Delta Air Lines recently joined other oil industry trade groups to fight the U.S. biofuel mandate that requires refiners to meet an annual biofuel quota, either through production or through the purchase of credits.
The airline filed a lawsuit through its year-old refiner, Monroe Energy, in the U.S. Court of Appeals for the District of Columbia Circuit that challenges the EPA’s 2013 renewable fuel requirements, according to FuelFix.
Under the EPA policy, refiners generate renewable identification numbers (basically, compliance credits) for every gallon of biofuel they incorporate. Monroe’s status as a “merchant refiner” that sells unblended products to wholesale marketers means it must always purchase credits. The refiner, in its Oct. 4 federal court petition, claimed this forces it to spend millions of dollars to acquire compliance credits at what it says are “artificially inflated” prices.
Monroe’s chief financial officer Frank Pici said in written comments filed with the EPA in June that the agency’s policies are creating winners and losers in the oil industry, with his company on the latter side. The winners will inevitably be vertically integrated refiners that can blend biofuels, and small refiners eligible to seek exemptions from the renewable fuel requirements.
“The losers are those refiners, like Monroe Energy, that are much smaller operators than the integrated refiners, must purchase virtually all RINs needed for compliance and yet do not qualify for small refiner hardship relief,” Pici said.
Delta and Monroe Energy previously asked the EPA to reduce the burden on refiners they claim bear a disproportionate burden for the rising price of compliance credits.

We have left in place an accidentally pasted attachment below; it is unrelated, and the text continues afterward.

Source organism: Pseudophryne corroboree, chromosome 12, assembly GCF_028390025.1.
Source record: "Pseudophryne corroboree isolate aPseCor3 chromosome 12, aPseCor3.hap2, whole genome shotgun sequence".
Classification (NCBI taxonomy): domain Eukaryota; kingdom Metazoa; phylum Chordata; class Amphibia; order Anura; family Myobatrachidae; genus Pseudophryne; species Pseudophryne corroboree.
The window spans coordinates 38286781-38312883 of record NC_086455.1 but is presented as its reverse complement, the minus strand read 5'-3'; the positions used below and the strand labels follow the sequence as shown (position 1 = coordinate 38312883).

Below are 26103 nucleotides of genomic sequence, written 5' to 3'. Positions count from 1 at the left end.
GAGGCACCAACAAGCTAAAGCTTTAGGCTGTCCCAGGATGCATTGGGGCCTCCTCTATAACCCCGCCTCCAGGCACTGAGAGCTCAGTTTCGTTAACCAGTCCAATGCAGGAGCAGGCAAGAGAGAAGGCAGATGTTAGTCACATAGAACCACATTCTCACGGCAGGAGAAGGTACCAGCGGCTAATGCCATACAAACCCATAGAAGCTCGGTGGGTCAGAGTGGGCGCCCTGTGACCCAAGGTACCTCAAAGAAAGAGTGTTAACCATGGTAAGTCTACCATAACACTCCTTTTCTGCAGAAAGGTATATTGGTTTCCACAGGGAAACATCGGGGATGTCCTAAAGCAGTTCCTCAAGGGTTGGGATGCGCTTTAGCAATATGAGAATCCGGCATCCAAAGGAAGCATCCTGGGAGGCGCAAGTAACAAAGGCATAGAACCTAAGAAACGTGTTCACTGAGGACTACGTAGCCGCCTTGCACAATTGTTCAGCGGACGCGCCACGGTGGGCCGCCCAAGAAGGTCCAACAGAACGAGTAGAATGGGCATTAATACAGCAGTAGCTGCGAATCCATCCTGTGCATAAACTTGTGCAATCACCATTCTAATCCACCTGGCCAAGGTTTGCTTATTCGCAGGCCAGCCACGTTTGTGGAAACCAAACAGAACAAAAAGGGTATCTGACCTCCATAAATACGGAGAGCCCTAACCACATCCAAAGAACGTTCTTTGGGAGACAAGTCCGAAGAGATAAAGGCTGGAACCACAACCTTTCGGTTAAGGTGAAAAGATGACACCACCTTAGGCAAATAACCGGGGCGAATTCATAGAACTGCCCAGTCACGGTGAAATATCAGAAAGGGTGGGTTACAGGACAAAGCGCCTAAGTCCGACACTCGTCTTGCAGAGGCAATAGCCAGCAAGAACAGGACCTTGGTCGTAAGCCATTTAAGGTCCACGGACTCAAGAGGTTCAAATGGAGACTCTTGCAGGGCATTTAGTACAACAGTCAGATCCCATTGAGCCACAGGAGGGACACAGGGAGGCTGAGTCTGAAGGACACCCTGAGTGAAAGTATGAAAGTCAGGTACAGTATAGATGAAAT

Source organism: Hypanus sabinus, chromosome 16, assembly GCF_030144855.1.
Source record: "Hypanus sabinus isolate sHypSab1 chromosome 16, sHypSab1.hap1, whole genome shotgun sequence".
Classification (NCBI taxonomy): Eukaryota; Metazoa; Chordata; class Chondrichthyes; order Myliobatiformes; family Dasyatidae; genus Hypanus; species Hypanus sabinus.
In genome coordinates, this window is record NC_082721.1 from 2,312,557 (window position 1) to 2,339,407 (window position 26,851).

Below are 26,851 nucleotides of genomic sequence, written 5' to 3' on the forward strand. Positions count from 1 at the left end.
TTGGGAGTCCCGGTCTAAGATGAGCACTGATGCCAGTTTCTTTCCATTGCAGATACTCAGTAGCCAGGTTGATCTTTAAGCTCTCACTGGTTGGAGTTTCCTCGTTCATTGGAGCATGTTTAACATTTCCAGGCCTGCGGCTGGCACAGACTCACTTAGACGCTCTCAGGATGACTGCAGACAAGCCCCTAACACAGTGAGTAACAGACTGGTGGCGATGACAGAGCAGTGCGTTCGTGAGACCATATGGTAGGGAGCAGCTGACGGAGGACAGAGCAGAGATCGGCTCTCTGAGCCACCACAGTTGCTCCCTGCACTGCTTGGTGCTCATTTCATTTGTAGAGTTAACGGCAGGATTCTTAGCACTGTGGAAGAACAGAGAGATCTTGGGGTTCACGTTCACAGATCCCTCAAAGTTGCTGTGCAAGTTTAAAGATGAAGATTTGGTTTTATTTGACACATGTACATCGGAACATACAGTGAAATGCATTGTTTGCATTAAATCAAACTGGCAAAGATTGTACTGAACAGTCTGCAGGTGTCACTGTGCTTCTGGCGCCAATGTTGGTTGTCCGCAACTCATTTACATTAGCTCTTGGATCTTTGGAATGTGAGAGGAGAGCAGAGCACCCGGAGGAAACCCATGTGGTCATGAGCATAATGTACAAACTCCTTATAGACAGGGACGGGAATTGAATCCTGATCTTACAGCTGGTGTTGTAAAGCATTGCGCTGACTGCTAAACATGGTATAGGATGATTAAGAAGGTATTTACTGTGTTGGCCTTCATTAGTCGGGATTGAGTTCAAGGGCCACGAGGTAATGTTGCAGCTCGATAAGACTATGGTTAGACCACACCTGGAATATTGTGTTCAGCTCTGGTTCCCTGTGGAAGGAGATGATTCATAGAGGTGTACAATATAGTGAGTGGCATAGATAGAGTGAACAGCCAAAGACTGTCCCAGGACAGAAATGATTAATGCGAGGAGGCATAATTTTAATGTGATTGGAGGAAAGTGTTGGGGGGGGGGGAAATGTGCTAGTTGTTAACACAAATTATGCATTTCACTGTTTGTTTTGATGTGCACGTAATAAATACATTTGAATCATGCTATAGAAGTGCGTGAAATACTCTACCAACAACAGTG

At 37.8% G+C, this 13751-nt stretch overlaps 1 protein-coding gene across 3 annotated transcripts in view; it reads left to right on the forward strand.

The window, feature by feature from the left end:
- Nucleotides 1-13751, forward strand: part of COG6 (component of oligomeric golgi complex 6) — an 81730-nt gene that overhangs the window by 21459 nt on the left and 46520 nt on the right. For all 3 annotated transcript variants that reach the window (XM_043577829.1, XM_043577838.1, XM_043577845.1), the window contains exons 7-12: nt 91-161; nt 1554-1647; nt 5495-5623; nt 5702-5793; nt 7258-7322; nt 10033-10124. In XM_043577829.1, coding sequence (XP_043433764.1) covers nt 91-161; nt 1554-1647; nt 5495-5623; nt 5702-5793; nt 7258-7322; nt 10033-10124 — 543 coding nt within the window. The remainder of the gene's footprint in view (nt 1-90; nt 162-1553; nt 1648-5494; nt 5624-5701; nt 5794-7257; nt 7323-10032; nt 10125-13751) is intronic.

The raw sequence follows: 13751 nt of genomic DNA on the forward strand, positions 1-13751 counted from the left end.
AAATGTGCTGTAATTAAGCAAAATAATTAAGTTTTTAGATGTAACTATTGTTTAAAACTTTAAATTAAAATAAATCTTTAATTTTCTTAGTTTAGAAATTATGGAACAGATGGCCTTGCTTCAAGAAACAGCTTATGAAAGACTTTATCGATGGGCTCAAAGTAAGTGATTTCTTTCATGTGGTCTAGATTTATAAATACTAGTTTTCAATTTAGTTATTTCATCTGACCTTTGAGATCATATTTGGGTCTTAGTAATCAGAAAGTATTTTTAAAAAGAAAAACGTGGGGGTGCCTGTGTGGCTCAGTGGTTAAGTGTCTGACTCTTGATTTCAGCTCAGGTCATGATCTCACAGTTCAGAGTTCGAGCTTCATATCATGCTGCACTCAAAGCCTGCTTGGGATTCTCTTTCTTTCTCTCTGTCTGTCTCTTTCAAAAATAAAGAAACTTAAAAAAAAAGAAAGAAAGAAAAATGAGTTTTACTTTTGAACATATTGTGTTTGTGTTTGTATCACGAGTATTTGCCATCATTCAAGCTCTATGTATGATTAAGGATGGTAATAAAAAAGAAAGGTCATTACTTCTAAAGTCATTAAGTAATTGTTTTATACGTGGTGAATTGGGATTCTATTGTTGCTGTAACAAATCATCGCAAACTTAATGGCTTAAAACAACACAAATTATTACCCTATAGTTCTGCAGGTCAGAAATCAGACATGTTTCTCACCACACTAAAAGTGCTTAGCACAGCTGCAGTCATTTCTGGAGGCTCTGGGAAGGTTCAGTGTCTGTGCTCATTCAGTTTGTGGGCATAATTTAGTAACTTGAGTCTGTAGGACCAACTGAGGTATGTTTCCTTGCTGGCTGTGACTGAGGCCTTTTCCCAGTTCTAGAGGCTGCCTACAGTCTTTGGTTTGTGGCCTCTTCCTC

According to disclosures filed with Congress the airline spent a total of $1.4 million to lobby lawmakers and executive officials on the Renewable Fuel Standard (RFS) and other issues during the second and third quarters of this year.
If Monroe wins its current legal battle, it could possibly force the EPA or elicit Congress to shift the focus for renewable fuel compliance from refiners to blenders that can generate compliance credits.
RFS is a federal program that requires transportation fuel sold in the U.S. to contain a minimum volume of renewable fuels. The policy originated with the Energy Policy Act of 2005 and was extended by the Energy Independence and Security Act of 2007 (EISA).
Earlier this year, the RFS came under attack by people like Robert Bradley Jr., a Forbes writer and adjunct scholar of the fossil-fuel-friendly Cato and Competitive Enterprise Institutes, who said it is now is the time to roll back the EPA policy.
Interestingly, RFS might not be as eco-friendly as it seems. Ethanol, one of the most commonly used biofuels, can cause increased food prices and requires significant land use. Some experts also say that up to six times more energy is used to make ethanol than the finished fuel actually contains.
Currently based in Washington, D.C, <strong>Mike Hower</strong> is a new media journalist and strategic communication professional focused on helping to drive the conversation at the intersection of sustainable business and public policy. To learn more about Mike, visit his blog,<a href="http://climatalk.com/" > ClimaTalk</a>.